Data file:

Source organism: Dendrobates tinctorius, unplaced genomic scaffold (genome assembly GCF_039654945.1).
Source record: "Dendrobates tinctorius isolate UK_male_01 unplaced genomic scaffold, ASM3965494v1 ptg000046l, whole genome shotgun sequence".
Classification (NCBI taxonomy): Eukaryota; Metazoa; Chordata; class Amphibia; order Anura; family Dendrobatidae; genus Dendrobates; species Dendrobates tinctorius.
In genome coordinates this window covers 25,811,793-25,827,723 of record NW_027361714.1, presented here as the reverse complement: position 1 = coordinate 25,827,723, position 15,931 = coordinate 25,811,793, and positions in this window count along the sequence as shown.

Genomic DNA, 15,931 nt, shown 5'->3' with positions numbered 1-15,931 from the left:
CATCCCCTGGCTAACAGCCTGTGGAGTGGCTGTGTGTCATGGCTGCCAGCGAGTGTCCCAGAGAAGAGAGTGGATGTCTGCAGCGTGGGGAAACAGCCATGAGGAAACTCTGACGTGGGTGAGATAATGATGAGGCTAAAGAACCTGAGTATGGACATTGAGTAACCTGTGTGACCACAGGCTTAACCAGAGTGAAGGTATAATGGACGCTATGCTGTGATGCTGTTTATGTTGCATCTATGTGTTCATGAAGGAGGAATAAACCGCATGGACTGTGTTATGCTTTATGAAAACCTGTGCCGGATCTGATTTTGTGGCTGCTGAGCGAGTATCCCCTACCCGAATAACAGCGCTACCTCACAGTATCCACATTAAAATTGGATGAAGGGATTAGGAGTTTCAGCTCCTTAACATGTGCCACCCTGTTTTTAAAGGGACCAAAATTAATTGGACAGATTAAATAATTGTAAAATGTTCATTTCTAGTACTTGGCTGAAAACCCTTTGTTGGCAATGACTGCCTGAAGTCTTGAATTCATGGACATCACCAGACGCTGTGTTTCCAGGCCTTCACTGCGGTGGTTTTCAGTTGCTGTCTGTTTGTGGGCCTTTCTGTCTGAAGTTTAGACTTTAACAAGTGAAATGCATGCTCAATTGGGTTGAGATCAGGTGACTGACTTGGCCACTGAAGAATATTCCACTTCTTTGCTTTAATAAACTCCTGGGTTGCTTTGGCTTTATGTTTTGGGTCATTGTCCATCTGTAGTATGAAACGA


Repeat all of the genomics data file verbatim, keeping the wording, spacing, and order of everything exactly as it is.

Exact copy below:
Source organism: Dendrobates tinctorius, unplaced genomic scaffold (genome assembly GCF_039654945.1).
Source record: "Dendrobates tinctorius isolate UK_male_01 unplaced genomic scaffold, ASM3965494v1 ptg000046l, whole genome shotgun sequence".
Classification (NCBI taxonomy): Eukaryota; Metazoa; Chordata; class Amphibia; order Anura; family Dendrobatidae; genus Dendrobates; species Dendrobates tinctorius.
In genome coordinates this window covers 25,811,793-25,827,723 of record NW_027361714.1, presented here as the reverse complement: position 1 = coordinate 25,827,723, position 15,931 = coordinate 25,811,793, and positions in this window count along the sequence as shown.

Genomic DNA, 15,931 nt, shown 5'->3' with positions numbered 1-15,931 from the left:
CATCCCCTGGCTAACAGCCTGTGGAGTGGCTGTGTGTCATGGCTGCCAGCGAGTGTCCCAGAGAAGAGAGTGGATGTCTGCAGCGTGGGGAAACAGCCATGAGGAAACTCTGACGTGGGTGAGATAATGATGAGGCTAAAGAACCTGAGTATGGACATTGAGTAACCTGTGTGACCACAGGCTTAACCAGAGTGAAGGTATAATGGACGCTATGCTGTGATGCTGTTTATGTTGCATCTATGTGTTCATGAAGGAGGAATAAACCGCATGGACTGTGTTATGCTTTATGAAAACCTGTGCCGGATCTGATTTTGTGGCTGCTGAGCGAGTATCCCCTACCCGAATAACAGCGCTACCTCACAGTATCCACATTAAAATTGGATGAAGGGATTAGGAGTTTCAGCTCCTTAACATGTGCCACCCTGTTTTTAAAGGGACCAAAATTAATTGGACAGATTAAATAATTGTAAAATGTTCATTTCTAGTACTTGGCTGAAAACCCTTTGTTGGCAATGACTGCCTGAAGTCTTGAATTCATGGACATCACCAGACGCTGTGTTTCCAGGCCTTCACTGCGGTGGTTTTCAGTTGCTGTCTGTTTGTGGGCCTTTCTGTCTGAAGTTTAGACTTTAACAAGTGAAATGCATGCTCAATTGGGTTGAGATCAGGTGACTGACTTGGCCACTGAAGAATATTCCACTTCTTTGCTTTAATAAACTCCTGGGTTGCTTTGGCTTTATGTTTTGGGTCATTGTCCATCTGTAGTATGAAACGA